My brain levitates out of my skull. Not really, but that’s what it feels like. I close my eyes and see my brain careening through the cabin, bouncing off the hard surfaces of the cockpit, leaving bits of goo everywhere. I open my eyes.

No brain, thankfully. But now I can see out the window again. Flashes of black and white and colors and black again.

A scream builds at the back of my throat. I stifle the audible noise. The mental noise continues.

When I think I can’t hold it together any longer, the ship comes out of hyperdrive. We are moving at a more friendly speed. Fast, but not brain-meltingly so. The pressure eases. The stars are points of light once again.

We’re approaching a celestial body. Several, in fact.

Gliese 667C is coming into view, although this red dwarf is not our destination. We’re headed for one of the planets it holds in its gravitational embrace.

As we get closer, I see two of the several planets that orbit the star. They are getting larger. The nearby twin stars hover in the distance. We pass one of the planets, and Gliese 667C f begins to take up the majority of our view.

Almost there. Just one more unpleasant step left.

“Prepare for drop,” says Gilles.

“Aye, Captain,” says Sharma.

I just nod and white-knuckle my armrests again.

We slow considerably, but there is no pause to ogle the planet from orbit. The logistics of the launch, arrival, and landing were worked out ahead of time and are playing out like a well-choreographed ballet, if ballets were really fast, scary, and potentially deadly.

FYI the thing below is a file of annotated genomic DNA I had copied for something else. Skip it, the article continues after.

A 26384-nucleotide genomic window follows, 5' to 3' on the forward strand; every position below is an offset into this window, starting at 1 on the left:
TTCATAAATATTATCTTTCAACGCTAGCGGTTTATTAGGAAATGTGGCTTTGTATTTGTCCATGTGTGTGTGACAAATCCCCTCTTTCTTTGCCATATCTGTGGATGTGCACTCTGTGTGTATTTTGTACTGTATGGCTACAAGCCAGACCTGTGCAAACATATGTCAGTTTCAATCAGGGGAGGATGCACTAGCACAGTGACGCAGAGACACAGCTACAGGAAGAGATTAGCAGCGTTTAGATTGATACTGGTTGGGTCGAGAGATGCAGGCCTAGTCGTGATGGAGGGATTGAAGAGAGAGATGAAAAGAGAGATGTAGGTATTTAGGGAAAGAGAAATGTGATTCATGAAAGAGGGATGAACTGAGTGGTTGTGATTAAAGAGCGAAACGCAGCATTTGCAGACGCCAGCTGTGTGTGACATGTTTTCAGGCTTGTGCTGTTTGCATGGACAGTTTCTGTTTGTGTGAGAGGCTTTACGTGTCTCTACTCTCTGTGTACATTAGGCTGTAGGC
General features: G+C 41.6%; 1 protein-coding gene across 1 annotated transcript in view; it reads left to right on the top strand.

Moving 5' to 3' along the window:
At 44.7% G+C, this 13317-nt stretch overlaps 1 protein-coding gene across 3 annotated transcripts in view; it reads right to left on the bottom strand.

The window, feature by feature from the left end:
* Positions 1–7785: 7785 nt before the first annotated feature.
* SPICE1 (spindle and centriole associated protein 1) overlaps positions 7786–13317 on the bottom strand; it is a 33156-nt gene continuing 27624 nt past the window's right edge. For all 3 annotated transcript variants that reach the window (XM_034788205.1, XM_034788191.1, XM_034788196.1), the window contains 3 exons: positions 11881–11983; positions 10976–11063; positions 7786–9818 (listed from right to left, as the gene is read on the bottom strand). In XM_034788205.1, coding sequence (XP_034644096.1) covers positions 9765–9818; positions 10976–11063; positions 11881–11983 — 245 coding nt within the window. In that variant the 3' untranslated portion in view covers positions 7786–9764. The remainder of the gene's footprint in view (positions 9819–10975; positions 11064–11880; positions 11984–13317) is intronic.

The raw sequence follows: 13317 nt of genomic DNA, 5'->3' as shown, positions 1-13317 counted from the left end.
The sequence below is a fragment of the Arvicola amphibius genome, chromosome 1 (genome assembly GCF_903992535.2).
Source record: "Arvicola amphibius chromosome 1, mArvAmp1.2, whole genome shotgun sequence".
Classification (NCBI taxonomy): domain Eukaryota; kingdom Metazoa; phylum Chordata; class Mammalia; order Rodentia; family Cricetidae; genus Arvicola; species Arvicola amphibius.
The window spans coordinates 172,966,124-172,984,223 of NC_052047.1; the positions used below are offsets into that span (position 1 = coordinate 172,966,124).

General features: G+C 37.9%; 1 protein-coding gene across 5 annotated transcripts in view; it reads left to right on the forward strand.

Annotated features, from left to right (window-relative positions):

I feel the sensation of falling again, but this time it’s real. The planet’s gravitational field is pulling us downward, faster and faster. The ship’s thrusters kick off and slow the descent. If all goes well, we set down with a slight jolt. If not, we’re splatter on a rock. Or in an ocean. Oh, god, don’t let us crash into liquid. We might survive a few seconds.

The thrusters get louder and louder, and the falling slows. My stomach jumps upward and settles back down. There is a jolt. And we are still.

And alive.

Once again, my nemesis, the vast cold darkness of space, hasn’t killed me.

I unbuckle my harness, stand up, and stumble toward the nearest side viewport as Gilles and Sharma check the sensor readings and perform their final landing procedures.

The surface is pale terra cotta with hints of green and blue. The sky is a wash of orange and magenta. The red dwarf and the more distant twin suns all glow in the sky.

Beautiful. This is what it’s all about. After seeing the fantastic vistas filmed by the early interstellar explorers as a child, I could think of doing nothing else with my life. It’s just too bad about the space in between every new beauty.

“Time to suit up and escort the eggheads out onto this rock,” said Gilles.

I grin, in earnest this time, ready for the fun part.

By NASA on Unsplash

Sci Fi

About the Creator

Bernadette Johnson

Bernadette “Berni” Johnson is the author of The Big Book of Spy Trivia, many tech articles, movie reviews, short stories, and two novels in perpetual editing.

You can find her blog, other work, and mailing list at

Reader insights

Nice work

Very well written. Keep up the good work!

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  1. Compelling and original writing

    Creative use of language & vocab

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    Well-structured & engaging content